Thus, severe alcohol intoxication is a serious disease that should be treated with medication in order to reduce the damage to the human body of the alcohol intoxicated individual. For example, alcohol intoxication can be treated with metadoxine (pyridoxine L-2-pyrrolidone-5-carboxylate). Metadoxine is a salt of the corresponding anion of L-2-pyrrolidone-5-carboxylic acid (L-2-pyroglutamic acid) (1) and the protonated derivative of pyridoxine (vitamin B6) (2), having the following structures:
Figure imgf000003_0001
(1) (2)
WO 2008/066353 discloses the use of Metadoxine in the treatment of alcohol intoxication either alone or in combination with other active agents. WO 2008/066353 mentions that metadoxine does not inhibit the expression and activation of an alcohol-induced cytochrome P450 2El, which is the key enzyme involved in alcohol-induced toxicity. Thus, the use of metadoxine may be limited.

Several studies have shown that in order to effectively treat alcohol intoxication, there is a need for a relatively high daily dose (ca. 900 mg) administered intravenously (see, e.g., Lu et al. Chin. Med. J. 2007, 120 (2), 155-168 and Shpilenya et al. Alcohol Clin. Exp. Res. 2002, 26 (3), 340-346). These studies disclose side effects associated with the use of metadoxine, including nausea and vomiting.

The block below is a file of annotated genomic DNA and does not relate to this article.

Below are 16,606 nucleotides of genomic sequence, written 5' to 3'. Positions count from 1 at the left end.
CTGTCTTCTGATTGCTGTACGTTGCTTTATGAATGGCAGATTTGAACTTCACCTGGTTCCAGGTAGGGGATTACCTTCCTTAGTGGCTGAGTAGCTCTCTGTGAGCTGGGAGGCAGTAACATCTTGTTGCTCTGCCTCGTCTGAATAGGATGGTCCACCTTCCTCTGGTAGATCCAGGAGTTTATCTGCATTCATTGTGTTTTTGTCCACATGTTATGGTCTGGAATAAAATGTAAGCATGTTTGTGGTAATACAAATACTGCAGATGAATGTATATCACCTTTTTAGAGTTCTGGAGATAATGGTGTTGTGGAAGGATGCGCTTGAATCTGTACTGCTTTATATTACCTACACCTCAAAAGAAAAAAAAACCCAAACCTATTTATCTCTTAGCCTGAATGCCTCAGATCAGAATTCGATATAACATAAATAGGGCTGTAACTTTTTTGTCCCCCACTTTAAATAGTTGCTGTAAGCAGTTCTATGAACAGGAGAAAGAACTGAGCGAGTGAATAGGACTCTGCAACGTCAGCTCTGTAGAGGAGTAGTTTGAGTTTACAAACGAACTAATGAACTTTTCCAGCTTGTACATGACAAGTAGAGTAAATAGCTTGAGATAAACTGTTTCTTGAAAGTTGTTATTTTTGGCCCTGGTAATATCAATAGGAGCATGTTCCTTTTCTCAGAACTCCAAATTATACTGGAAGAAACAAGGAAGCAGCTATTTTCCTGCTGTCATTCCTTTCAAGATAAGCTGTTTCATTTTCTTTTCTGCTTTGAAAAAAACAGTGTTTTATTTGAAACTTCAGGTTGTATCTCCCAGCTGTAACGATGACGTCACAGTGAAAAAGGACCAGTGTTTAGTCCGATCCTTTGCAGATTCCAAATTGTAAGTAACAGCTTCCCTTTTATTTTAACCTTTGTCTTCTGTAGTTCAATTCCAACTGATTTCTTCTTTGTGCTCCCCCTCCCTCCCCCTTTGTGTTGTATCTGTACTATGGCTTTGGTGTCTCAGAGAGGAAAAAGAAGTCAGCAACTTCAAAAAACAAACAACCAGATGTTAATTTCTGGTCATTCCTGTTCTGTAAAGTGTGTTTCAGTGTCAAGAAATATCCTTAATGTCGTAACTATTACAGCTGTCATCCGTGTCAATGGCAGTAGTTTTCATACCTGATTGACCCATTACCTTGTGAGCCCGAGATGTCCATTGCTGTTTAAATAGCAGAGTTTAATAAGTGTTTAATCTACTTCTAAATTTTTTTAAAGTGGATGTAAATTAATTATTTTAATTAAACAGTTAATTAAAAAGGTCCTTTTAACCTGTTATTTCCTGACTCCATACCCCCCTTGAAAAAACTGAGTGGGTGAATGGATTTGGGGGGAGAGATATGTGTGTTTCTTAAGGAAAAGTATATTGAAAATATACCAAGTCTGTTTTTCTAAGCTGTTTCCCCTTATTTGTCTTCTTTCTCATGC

Thus, there exists a need in the art for effective and safe drugs for treating alcohol intoxication and other associated diseases.


Metadoxine is predominantly used in developing nations for acute alcohol intoxication. Alternate names include: Abrixone (Eurodrug, Mexico), Alcotel (Il Yang, South Korea), Ganxin (Qidu Pharmaceutical, China), Metadoxil (Baldacci, Georgia; Baldacci, Italy; Baldacci, Lithuania; CSC, Russian Federation; Eurodrug, Colombia; Eurodrug, Hungary; Eurodrug, Thailand; Micro HC, India), Viboliv (Dr. Reddy's, India), and Xin Li De (Zhenyuan Pharm, China).[6]
Fatty liver refers to a pathogenic condition where fat comprises more than 5% of the total weight of the liver. Liver diseases including the fatty liver, hepatitis, fibrosis and cirrhosis are known to be the most serious disease next to cancer causing death in people with ages 40 to 50, in the advanced countries. In advanced countries, nearly about 30% of the population is with fatty liver, and about 20% of people with fatty liver progresses to cirrhosis. About half of the cirrhosis patients die of liver diseases within 10 years after the diagnosis. Fatty liver and steatohepatitis are frequently found in people who intake excessive alcohols and who have obesity, diabetes, hyperlipemia, etc. Among them, alcoholic steatohepatitis (ASH), which is caused by excessive alcohol intake, is at high risk of progressing to hepatitis, cirrhosis and hepatoma, along with non-alcoholic steatohepatitis (NASH).